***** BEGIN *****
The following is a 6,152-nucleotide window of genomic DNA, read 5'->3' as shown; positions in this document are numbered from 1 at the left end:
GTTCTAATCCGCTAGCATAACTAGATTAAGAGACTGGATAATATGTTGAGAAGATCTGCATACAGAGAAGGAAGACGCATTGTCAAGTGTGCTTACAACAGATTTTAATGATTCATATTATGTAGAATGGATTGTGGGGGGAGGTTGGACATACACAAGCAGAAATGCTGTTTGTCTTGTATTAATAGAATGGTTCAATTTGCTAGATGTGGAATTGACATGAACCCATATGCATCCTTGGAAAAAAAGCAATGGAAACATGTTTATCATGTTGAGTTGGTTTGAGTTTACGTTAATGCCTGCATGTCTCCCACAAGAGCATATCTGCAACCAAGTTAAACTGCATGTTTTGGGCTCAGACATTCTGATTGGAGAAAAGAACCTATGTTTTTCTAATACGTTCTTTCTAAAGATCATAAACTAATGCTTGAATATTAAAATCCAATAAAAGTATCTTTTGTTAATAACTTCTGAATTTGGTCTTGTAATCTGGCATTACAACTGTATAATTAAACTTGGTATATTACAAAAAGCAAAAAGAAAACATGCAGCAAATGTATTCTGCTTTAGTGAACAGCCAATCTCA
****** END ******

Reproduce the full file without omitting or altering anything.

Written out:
The following is a 6,152-nucleotide window of genomic DNA, read 5'->3' as shown; positions in this document are numbered from 1 at the left end:
GTTCTAATCCGCTAGCATAACTAGATTAAGAGACTGGATAATATGTTGAGAAGATCTGCATACAGAGAAGGAAGACGCATTGTCAAGTGTGCTTACAACAGATTTTAATGATTCATATTATGTAGAATGGATTGTGGGGGGAGGTTGGACATACACAAGCAGAAATGCTGTTTGTCTTGTATTAATAGAATGGTTCAATTTGCTAGATGTGGAATTGACATGAACCCATATGCATCCTTGGAAAAAAAGCAATGGAAACATGTTTATCATGTTGAGTTGGTTTGAGTTTACGTTAATGCCTGCATGTCTCCCACAAGAGCATATCTGCAACCAAGTTAAACTGCATGTTTTGGGCTCAGACATTCTGATTGGAGAAAAGAACCTATGTTTTTCTAATACGTTCTTTCTAAAGATCATAAACTAATGCTTGAATATTAAAATCCAATAAAAGTATCTTTTGTTAATAACTTCTGAATTTGGTCTTGTAATCTGGCATTACAACTGTATAATTAAACTTGGTATATTACAAAAAGCAAAAAGAAAACATGCAGCAAATGTATTCTGCTTTAGTGAACAGCCAATCTCA